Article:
University work uses a lot of different ways to look at stuff. Mine used a "Critical integrative review". In other words, I wanted to look at a variety of different materials. Videos, ethics guidance papers, academic papers found in the top journal for ABA teams, and books aimed at teaching ABA teams about ABA. I wanted to make it easy for other teams to do the same sort of research, so I carefully explained how I did each stage. I also did a 'literature review', looking at a huge variety of different papers and materials that had already been written on these subjects. I thought about whether the ABA industry was properly sharing power and control with autistic people.
I was clear that this was never going to find every single piece of writing and every single video, for my own study. I wanted to see how easy it was for e.g. a new ABA team member to find the right up to date training, so I used simple internet searches, and picked the most popular and recent items to look at. In the Journal, I picked a standard number of papers, to try to make it as fair as possible. It took months to read and research these example more modern materials. The University team ensured students approached all of this in the best possible academic ways.
What did I find?
Well, most of it wasn't what I was expecting to find. I really was expecting to find a reasonable amount of ethical discussion, and a reasonable amount of people now writing about human rights, etc. The ABA field makes a lot of claims to be improving fast. It was reasonable to expect evidence of this in recent journals, books etc.
But, the results were in:
Very little sign of anyone asking autistic people or working with autistic people.
Very little evidence of anyone thinking about what autistic people actually want from ABA.
Very little evidence of people writing about the ethical treatment of autistic people, e.g. minimising harm, ensuring consent, checking for any harms afterwards etc.
Very little evidence of anyone even talking about Human Rights, apart from occasionally suggesting that autistic people had a human right to have ABA done to them.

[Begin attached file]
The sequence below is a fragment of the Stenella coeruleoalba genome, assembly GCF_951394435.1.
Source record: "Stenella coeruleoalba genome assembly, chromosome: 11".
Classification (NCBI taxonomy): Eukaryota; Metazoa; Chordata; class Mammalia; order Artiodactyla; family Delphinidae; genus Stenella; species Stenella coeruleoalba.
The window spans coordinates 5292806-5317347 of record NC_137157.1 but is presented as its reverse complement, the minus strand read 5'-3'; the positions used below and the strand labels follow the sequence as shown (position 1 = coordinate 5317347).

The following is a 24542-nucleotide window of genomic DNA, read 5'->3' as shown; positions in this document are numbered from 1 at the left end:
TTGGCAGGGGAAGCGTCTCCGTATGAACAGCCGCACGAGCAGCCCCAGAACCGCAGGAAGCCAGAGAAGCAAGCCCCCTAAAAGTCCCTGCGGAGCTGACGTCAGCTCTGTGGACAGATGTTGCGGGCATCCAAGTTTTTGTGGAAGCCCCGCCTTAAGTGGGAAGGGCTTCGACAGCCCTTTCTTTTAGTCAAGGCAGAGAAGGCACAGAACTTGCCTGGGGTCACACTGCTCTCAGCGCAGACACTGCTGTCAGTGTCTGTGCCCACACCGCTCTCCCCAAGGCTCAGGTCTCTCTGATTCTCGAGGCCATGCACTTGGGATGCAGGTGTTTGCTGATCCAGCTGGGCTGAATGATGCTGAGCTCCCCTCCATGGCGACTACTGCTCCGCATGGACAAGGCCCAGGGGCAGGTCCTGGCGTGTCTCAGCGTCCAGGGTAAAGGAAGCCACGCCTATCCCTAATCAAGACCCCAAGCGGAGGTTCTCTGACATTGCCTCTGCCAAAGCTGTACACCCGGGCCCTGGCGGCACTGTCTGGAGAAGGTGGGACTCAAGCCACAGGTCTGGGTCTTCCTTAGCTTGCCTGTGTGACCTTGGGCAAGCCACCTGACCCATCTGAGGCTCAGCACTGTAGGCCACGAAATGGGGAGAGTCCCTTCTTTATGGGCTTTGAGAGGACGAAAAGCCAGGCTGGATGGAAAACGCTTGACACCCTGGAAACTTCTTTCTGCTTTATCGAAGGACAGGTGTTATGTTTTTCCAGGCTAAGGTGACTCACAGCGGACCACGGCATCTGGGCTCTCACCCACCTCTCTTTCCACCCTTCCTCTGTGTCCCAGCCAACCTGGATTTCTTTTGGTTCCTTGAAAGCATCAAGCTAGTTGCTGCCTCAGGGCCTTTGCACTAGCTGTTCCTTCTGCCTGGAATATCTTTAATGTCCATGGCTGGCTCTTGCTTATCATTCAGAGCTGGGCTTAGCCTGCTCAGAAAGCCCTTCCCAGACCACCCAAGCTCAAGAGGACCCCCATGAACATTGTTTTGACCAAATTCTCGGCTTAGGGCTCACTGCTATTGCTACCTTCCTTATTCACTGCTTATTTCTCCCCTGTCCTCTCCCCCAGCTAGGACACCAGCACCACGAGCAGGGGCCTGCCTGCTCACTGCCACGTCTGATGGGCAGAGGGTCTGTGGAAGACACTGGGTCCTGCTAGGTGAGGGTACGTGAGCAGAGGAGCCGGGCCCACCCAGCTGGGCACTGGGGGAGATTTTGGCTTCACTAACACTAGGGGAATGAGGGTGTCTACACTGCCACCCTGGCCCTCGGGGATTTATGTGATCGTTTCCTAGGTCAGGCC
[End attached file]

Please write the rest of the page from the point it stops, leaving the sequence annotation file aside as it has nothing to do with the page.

I began looking at the journal papers that showed the experiments and research done on autistic children and young people. I had picked e.g. the first bit of research after pages 300, 900, 1500 and 2100 in particular journal issues for a year. I wanted to make sure I was picking as fairly as possible.
The evidence in the papers pointed to routine use of punishment, and use of coercive or restrictive practice to achieve results. Often, the child's parents were also used as ABA enforcers at home.
I won't give every example, here, but these might give an idea of what was discovered:
A paper which considered how to coerce three children into doing things. A child’s distress, avoidance or noncompliance was described as problem behaviour on 156 occasions in the paper. Autism is described as a disorder. There is no mention of consent/assent, nor ethical considerations or approval. The target ‘problem behaviours’ included having difficulties with removing rubbish from the house, brushing teeth or stacking cups. Stimming, (repetitive movement or sound) and which is a vital part of most autistic lives, is described as a problem behaviour. The children were not permitted to escape during the testing. If the children did not comply, the team turned away from them, thus using ‘planned ignoring’, and removed the materials the child wanted. One should note the concerns of many child specialists around the damage that may be done by this planned ignoring. It may make it more difficult for a child to form secure attachments to those around them.